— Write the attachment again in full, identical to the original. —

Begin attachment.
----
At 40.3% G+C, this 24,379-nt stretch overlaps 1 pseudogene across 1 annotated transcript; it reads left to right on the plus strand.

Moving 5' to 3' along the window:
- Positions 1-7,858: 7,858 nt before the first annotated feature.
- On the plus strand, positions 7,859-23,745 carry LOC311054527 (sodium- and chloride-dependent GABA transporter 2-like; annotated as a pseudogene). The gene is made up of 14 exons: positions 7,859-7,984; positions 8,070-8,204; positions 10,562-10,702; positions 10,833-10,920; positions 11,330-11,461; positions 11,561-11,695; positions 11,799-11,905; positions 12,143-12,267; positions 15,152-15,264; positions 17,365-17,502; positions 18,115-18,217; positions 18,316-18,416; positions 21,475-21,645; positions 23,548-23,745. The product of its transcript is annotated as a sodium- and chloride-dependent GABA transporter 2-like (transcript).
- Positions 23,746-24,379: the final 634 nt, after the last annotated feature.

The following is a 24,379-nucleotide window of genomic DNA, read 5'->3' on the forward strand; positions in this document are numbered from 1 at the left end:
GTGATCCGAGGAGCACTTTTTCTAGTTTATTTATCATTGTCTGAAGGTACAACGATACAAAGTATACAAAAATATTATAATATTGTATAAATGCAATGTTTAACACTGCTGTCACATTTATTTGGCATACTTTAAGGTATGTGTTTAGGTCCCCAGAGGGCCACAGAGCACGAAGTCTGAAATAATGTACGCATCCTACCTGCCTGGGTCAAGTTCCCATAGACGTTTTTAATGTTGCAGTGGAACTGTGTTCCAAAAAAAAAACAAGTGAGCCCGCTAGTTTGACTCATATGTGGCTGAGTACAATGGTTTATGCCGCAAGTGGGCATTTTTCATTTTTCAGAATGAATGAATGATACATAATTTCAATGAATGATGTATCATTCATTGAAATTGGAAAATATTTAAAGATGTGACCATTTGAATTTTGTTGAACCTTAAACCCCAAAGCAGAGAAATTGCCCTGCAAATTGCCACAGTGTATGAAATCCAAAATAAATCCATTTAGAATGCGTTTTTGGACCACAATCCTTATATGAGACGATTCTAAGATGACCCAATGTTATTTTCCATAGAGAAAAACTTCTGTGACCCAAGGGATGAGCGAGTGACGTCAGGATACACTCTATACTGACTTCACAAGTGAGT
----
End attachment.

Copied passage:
At 40.3% G+C, this 24,379-nt stretch overlaps 1 pseudogene across 1 annotated transcript; it reads left to right on the plus strand.

Moving 5' to 3' along the window:
- Positions 1-7,858: 7,858 nt before the first annotated feature.
- On the plus strand, positions 7,859-23,745 carry LOC311054527 (sodium- and chloride-dependent GABA transporter 2-like; annotated as a pseudogene). The gene is made up of 14 exons: positions 7,859-7,984; positions 8,070-8,204; positions 10,562-10,702; positions 10,833-10,920; positions 11,330-11,461; positions 11,561-11,695; positions 11,799-11,905; positions 12,143-12,267; positions 15,152-15,264; positions 17,365-17,502; positions 18,115-18,217; positions 18,316-18,416; positions 21,475-21,645; positions 23,548-23,745. The product of its transcript is annotated as a sodium- and chloride-dependent GABA transporter 2-like (transcript).
- Positions 23,746-24,379: the final 634 nt, after the last annotated feature.

The following is a 24,379-nucleotide window of genomic DNA, read 5'->3' on the forward strand; positions in this document are numbered from 1 at the left end:
GTGATCCGAGGAGCACTTTTTCTAGTTTATTTATCATTGTCTGAAGGTACAACGATACAAAGTATACAAAAATATTATAATATTGTATAAATGCAATGTTTAACACTGCTGTCACATTTATTTGGCATACTTTAAGGTATGTGTTTAGGTCCCCAGAGGGCCACAGAGCACGAAGTCTGAAATAATGTACGCATCCTACCTGCCTGGGTCAAGTTCCCATAGACGTTTTTAATGTTGCAGTGGAACTGTGTTCCAAAAAAAAAACAAGTGAGCCCGCTAGTTTGACTCATATGTGGCTGAGTACAATGGTTTATGCCGCAAGTGGGCATTTTTCATTTTTCAGAATGAATGAATGATACATAATTTCAATGAATGATGTATCATTCATTGAAATTGGAAAATATTTAAAGATGTGACCATTTGAATTTTGTTGAACCTTAAACCCCAAAGCAGAGAAATTGCCCTGCAAATTGCCACAGTGTATGAAATCCAAAATAAATCCATTTAGAATGCGTTTTTGGACCACAATCCTTATATGAGACGATTCTAAGATGACCCAATGTTATTTTCCATAGAGAAAAACTTCTGTGACCCAAGGGATGAGCGAGTGACGTCAGGATACACTCTATACTGACTTCACAAGTGAGT